Ah, the Face. Exactly 25 years after he hit the big screen in his first major role as a doomed teen in Nightmare on Elm Street, Depp’s arresting magnetism remains remarkably unchanged: those famous sword-sharp cheekbones, the dark rum eyes. “I’ve worked with a lot of big actors,” says Pyle, “and he’s by far the most-I can’t think of the right word; only dirty words are coming up!—he’s by far the sexiest.” (He does sweat for that timelessly hot body: On the set of Public Enemies, he put in daily 5 a.m. workouts with a trainer.) A versatile artist who counts oil painting, playing guitar and reading the work of Tolstoy among his talents—oh, and he “can swear in any language,” notes his Public Enemies co-star Branka Katic—he’s essentially “an interesting enigma when it all comes down to it,” says Amber Heard, his  leading lady in The Rum Diary. “You have to watch him.” And yet the Kentucky native with a proud streak of Cherokee blood wears his sex appeal as effortlessly as his treasury of tattoos and assorted trinkets. Notes Pyle: “I think he’s genuinely flattered by the effect he has on women and yet doesn’t really care. And that’s sexy too.”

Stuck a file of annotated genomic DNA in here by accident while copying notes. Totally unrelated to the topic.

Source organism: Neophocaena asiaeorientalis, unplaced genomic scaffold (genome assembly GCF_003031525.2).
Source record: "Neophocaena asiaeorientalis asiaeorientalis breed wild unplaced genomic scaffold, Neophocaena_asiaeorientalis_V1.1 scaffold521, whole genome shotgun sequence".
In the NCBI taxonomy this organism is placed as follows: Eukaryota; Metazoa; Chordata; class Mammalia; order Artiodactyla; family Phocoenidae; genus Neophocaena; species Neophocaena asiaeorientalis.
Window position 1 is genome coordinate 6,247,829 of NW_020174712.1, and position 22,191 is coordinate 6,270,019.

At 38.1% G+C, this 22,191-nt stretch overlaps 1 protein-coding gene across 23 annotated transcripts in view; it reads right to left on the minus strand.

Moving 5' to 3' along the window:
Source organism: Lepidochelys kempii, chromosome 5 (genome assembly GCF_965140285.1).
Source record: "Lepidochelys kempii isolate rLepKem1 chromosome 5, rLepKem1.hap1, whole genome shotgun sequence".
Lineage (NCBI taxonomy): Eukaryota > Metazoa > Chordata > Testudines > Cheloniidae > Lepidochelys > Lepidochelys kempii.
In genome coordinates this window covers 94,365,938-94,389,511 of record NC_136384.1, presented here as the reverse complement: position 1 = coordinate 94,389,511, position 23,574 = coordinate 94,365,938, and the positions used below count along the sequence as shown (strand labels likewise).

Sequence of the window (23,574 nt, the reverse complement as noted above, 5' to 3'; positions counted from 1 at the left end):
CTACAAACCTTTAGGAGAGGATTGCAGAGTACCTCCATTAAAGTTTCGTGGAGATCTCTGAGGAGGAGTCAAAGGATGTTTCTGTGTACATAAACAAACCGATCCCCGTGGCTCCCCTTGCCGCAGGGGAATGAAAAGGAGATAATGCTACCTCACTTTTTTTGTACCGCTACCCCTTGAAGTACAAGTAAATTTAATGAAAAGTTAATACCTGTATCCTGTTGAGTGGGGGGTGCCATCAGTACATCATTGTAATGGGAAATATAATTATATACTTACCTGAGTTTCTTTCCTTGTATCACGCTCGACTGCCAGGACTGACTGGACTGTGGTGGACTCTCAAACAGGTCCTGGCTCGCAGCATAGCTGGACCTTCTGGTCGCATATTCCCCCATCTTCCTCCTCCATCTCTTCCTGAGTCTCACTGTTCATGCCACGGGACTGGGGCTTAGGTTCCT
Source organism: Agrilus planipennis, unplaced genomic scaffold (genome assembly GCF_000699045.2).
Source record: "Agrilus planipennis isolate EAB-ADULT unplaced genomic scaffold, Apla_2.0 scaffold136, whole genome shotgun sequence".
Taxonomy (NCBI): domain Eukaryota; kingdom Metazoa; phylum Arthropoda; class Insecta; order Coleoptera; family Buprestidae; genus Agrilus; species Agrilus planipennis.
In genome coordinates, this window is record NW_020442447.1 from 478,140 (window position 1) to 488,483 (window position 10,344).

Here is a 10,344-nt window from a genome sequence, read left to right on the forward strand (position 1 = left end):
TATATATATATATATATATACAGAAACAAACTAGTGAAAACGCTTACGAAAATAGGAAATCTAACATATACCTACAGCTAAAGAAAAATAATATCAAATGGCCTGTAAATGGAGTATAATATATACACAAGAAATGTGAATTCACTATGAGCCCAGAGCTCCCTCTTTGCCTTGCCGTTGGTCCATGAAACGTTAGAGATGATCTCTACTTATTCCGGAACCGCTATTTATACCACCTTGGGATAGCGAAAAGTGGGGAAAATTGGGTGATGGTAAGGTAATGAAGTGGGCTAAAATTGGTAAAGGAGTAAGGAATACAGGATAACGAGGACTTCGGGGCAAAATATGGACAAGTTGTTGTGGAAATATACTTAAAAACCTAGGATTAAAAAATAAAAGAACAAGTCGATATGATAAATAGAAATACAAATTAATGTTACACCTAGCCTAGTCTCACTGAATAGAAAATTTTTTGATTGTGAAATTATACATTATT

As comfortable as he is in his own skin, he’s happiest when he’s with “my girl” and the “kiddies,” as he has affectionately called Paradis and their children. The continent-hopping family—who divide their time between their estates in the Bahamas, California and the south of France- “are like gypsies with a private plane,” says a Paradis pal. And yet the family is rarely apart, with Depp typically flying to join them wherever they are in the world when he is shooting elsewhere. “Whenever he mentions his kids, his entire facial expression changes—his whole spirit just lifts,” recalls Jeff Scalf, the great—nephew of John Dillinger, with whom Depp met in preparation for playing the notorious robber. When Scalf asked about Depp’s most famous role-Pirates of the Caribbean’s loopy Captain Jack, for which he scored an Oscar nod and helped the trilogy rake in over $2.5 billion worldwide-the actor explained that the part has special meaning for him. “He said, ‘I do Captain Jack because my kids really think Daddy’s a pirate” says Scalf. “His face beamed. He says he plays pirate with the kids quite a bit.”